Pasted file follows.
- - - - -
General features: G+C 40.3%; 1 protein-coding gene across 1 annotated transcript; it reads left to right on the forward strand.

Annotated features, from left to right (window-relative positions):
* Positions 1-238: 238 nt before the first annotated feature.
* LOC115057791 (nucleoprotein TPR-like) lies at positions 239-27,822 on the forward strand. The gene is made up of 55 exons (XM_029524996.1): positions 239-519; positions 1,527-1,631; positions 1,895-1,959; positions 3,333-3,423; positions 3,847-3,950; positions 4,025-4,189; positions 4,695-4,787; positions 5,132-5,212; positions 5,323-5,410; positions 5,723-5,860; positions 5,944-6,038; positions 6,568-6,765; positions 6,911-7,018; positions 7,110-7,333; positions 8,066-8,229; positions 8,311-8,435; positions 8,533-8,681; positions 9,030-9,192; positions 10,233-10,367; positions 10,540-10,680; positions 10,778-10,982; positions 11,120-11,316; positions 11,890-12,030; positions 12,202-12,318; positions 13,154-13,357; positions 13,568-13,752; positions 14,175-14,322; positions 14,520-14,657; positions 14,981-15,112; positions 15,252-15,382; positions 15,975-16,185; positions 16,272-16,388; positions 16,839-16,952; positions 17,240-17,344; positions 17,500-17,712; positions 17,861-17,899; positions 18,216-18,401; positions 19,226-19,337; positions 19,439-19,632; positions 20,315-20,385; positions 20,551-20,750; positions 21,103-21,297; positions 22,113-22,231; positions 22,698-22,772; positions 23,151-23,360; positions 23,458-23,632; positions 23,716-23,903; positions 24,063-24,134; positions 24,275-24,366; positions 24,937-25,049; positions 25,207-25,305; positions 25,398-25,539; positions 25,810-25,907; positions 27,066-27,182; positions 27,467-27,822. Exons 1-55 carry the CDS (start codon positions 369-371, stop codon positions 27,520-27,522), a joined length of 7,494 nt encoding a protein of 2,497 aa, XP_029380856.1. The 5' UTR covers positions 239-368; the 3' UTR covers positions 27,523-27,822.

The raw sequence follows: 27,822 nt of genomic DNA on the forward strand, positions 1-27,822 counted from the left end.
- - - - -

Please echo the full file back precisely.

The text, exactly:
General features: G+C 40.3%; 1 protein-coding gene across 1 annotated transcript; it reads left to right on the forward strand.

Annotated features, from left to right (window-relative positions):
* Positions 1-238: 238 nt before the first annotated feature.
* LOC115057791 (nucleoprotein TPR-like) lies at positions 239-27,822 on the forward strand. The gene is made up of 55 exons (XM_029524996.1): positions 239-519; positions 1,527-1,631; positions 1,895-1,959; positions 3,333-3,423; positions 3,847-3,950; positions 4,025-4,189; positions 4,695-4,787; positions 5,132-5,212; positions 5,323-5,410; positions 5,723-5,860; positions 5,944-6,038; positions 6,568-6,765; positions 6,911-7,018; positions 7,110-7,333; positions 8,066-8,229; positions 8,311-8,435; positions 8,533-8,681; positions 9,030-9,192; positions 10,233-10,367; positions 10,540-10,680; positions 10,778-10,982; positions 11,120-11,316; positions 11,890-12,030; positions 12,202-12,318; positions 13,154-13,357; positions 13,568-13,752; positions 14,175-14,322; positions 14,520-14,657; positions 14,981-15,112; positions 15,252-15,382; positions 15,975-16,185; positions 16,272-16,388; positions 16,839-16,952; positions 17,240-17,344; positions 17,500-17,712; positions 17,861-17,899; positions 18,216-18,401; positions 19,226-19,337; positions 19,439-19,632; positions 20,315-20,385; positions 20,551-20,750; positions 21,103-21,297; positions 22,113-22,231; positions 22,698-22,772; positions 23,151-23,360; positions 23,458-23,632; positions 23,716-23,903; positions 24,063-24,134; positions 24,275-24,366; positions 24,937-25,049; positions 25,207-25,305; positions 25,398-25,539; positions 25,810-25,907; positions 27,066-27,182; positions 27,467-27,822. Exons 1-55 carry the CDS (start codon positions 369-371, stop codon positions 27,520-27,522), a joined length of 7,494 nt encoding a protein of 2,497 aa, XP_029380856.1. The 5' UTR covers positions 239-368; the 3' UTR covers positions 27,523-27,822.

The raw sequence follows: 27,822 nt of genomic DNA on the forward strand, positions 1-27,822 counted from the left end.